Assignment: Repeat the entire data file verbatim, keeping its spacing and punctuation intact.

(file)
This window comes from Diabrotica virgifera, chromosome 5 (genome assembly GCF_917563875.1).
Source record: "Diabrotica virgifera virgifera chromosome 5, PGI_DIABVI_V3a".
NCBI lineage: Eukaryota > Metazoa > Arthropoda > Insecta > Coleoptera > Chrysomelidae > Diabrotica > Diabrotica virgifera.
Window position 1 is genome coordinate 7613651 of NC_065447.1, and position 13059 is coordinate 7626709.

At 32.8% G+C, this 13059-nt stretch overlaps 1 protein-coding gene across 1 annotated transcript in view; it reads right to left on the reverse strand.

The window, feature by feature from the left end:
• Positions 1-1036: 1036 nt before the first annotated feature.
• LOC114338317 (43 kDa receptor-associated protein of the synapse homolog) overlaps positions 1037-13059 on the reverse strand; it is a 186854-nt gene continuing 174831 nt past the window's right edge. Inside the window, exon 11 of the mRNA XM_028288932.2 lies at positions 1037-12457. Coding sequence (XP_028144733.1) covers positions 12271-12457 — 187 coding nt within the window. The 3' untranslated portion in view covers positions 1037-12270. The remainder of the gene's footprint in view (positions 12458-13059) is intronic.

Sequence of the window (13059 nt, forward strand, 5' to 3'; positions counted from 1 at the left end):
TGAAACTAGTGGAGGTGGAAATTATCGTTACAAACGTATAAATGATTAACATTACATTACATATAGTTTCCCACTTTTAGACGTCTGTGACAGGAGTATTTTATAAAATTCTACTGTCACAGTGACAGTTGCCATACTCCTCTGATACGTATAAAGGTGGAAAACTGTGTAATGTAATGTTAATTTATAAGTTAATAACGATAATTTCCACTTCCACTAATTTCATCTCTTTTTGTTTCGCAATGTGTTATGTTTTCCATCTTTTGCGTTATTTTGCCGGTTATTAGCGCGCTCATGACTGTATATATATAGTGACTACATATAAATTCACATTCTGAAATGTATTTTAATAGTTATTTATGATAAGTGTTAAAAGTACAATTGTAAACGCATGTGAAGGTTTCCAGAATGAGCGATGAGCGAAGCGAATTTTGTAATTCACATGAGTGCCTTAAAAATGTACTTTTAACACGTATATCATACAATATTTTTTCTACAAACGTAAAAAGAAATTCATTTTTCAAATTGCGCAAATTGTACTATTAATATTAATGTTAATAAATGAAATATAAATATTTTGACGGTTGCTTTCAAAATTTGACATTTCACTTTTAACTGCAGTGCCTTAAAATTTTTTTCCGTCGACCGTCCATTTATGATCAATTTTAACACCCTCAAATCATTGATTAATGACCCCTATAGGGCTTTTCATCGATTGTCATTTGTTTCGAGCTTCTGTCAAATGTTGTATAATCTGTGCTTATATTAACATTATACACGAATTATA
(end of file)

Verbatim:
This window comes from Diabrotica virgifera, chromosome 5 (genome assembly GCF_917563875.1).
Source record: "Diabrotica virgifera virgifera chromosome 5, PGI_DIABVI_V3a".
NCBI lineage: Eukaryota > Metazoa > Arthropoda > Insecta > Coleoptera > Chrysomelidae > Diabrotica > Diabrotica virgifera.
Window position 1 is genome coordinate 7613651 of NC_065447.1, and position 13059 is coordinate 7626709.

At 32.8% G+C, this 13059-nt stretch overlaps 1 protein-coding gene across 1 annotated transcript in view; it reads right to left on the reverse strand.

The window, feature by feature from the left end:
• Positions 1-1036: 1036 nt before the first annotated feature.
• LOC114338317 (43 kDa receptor-associated protein of the synapse homolog) overlaps positions 1037-13059 on the reverse strand; it is a 186854-nt gene continuing 174831 nt past the window's right edge. Inside the window, exon 11 of the mRNA XM_028288932.2 lies at positions 1037-12457. Coding sequence (XP_028144733.1) covers positions 12271-12457 — 187 coding nt within the window. The 3' untranslated portion in view covers positions 1037-12270. The remainder of the gene's footprint in view (positions 12458-13059) is intronic.

Sequence of the window (13059 nt, forward strand, 5' to 3'; positions counted from 1 at the left end):
TGAAACTAGTGGAGGTGGAAATTATCGTTACAAACGTATAAATGATTAACATTACATTACATATAGTTTCCCACTTTTAGACGTCTGTGACAGGAGTATTTTATAAAATTCTACTGTCACAGTGACAGTTGCCATACTCCTCTGATACGTATAAAGGTGGAAAACTGTGTAATGTAATGTTAATTTATAAGTTAATAACGATAATTTCCACTTCCACTAATTTCATCTCTTTTTGTTTCGCAATGTGTTATGTTTTCCATCTTTTGCGTTATTTTGCCGGTTATTAGCGCGCTCATGACTGTATATATATAGTGACTACATATAAATTCACATTCTGAAATGTATTTTAATAGTTATTTATGATAAGTGTTAAAAGTACAATTGTAAACGCATGTGAAGGTTTCCAGAATGAGCGATGAGCGAAGCGAATTTTGTAATTCACATGAGTGCCTTAAAAATGTACTTTTAACACGTATATCATACAATATTTTTTCTACAAACGTAAAAAGAAATTCATTTTTCAAATTGCGCAAATTGTACTATTAATATTAATGTTAATAAATGAAATATAAATATTTTGACGGTTGCTTTCAAAATTTGACATTTCACTTTTAACTGCAGTGCCTTAAAATTTTTTTCCGTCGACCGTCCATTTATGATCAATTTTAACACCCTCAAATCATTGATTAATGACCCCTATAGGGCTTTTCATCGATTGTCATTTGTTTCGAGCTTCTGTCAAATGTTGTATAATCTGTGCTTATATTAACATTATACACGAATTATA